So, to use a Seinfeld quote: “I’m back, Jerry, I’m back!”

Writing – or lack thereof

Well, friends, it’s time I come clean. As has been obvious from my January stats, I have not been writing my book as faithful as I should – or intended. And it is now day 11 in February and I have written precisely zero words on my book so far. I have a few real-world excuses – bad cold, tired, busy at work – but they are just that: excuses. The real reason I have not written is because I have come to the realisation that my book sucks. The story is stupid, I should have spent far more time planning and plotting and I am now at a junction where I don’t think I want to go on. I need a complete rewrite of the book and just finishing it is too daunting.

As I write all this down, I think of the advice I gave to fellow writers during NaNoWriMo. “Just write through the tough spots.” “Don’t worry about the rewrites, you need to finish the first draft first before you can edit.” “Not writing is worse than writing bad stuff.” And they are all true, it’s just that it doesn’t really help saying it to myself. I find at the moment keeping up with The Angel’s Game read-along tiring enough although I do really enjoy doing it.

So tomorrow I am going to try to get back into my story. The longer I leave it, the harder it will be to get back to it and I do enjoy writing once I am doing it. It’s just getting started that is the hardest.

January stats

So, my stats for January. I only wrote on my book for 9 days in January, which is quite shameful. In total, I wrote 9,250 words on my book, which is far less than I would have liked, but it still came to a little over 1,000 average for the 9 days. I hope to try better this month.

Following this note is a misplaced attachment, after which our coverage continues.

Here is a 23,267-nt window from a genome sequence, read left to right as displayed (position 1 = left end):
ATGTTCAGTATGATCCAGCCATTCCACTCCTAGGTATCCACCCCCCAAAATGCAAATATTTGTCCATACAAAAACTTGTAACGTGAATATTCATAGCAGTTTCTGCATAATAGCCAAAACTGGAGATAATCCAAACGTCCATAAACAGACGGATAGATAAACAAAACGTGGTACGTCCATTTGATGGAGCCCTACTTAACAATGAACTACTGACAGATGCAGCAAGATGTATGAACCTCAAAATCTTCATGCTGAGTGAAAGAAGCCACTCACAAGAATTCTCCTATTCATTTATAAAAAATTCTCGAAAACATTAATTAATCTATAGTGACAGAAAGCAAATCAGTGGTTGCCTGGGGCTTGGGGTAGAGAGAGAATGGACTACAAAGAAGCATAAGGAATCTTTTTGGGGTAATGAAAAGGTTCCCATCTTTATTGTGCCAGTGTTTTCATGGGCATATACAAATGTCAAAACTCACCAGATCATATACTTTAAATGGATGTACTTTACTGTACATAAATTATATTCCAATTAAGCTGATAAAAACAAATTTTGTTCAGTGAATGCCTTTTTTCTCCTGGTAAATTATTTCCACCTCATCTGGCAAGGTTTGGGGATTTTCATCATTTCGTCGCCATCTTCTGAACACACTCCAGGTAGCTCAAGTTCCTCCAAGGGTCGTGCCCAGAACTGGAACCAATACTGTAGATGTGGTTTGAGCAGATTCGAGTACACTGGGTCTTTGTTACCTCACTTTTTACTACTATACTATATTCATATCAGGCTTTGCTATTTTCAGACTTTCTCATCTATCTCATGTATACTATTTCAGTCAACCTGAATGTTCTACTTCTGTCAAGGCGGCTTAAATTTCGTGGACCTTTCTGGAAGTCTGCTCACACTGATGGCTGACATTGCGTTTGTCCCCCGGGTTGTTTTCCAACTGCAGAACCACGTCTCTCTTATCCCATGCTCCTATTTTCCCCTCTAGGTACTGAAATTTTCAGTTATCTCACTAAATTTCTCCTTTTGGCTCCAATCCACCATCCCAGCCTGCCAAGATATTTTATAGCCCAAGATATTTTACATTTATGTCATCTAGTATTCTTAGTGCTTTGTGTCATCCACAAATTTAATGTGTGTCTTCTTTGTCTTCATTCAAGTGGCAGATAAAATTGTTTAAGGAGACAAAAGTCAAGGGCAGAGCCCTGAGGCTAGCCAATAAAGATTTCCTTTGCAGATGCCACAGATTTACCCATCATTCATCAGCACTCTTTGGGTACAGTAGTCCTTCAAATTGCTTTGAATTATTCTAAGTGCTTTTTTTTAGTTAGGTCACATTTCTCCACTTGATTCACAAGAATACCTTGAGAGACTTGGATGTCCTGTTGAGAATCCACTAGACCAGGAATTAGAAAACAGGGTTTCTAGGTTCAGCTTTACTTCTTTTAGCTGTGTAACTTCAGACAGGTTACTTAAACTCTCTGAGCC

I also wrote 9,737 words for my blog ( The Angel’s Game read-along posts, I am not counting any other posts). So overall my word count is better than it has been last year (not counting November), so that is something to be proud of at least.

Writing is hard

2013-11-14_19-51-06_34NaNoWriMo has come and gone and I won with 60,000 words. That is fantastic and I am very proud of myself. But then December rolled around and with the Christmas holidays and being sick with the flu, I only wrote another 13,000 words on top of that. Needless to say, I still haven’t finished my book yet. I have to admit I find it hard to keep myself motivated when I don’t have the pressure of NaNoWriMo. While for me that pressure is not sustainable over a period longer than a month, it would be nice to have some sort of accountability for how much I write each month. I have made myself a simple Excel graph which shows my progress per month and that definitely helps, but no one knows whether I actually progress or not. So I may publish my stats here on the blog each month, just so that I have some sort of public shaming (even if it is only in my head) if I do badly in a month.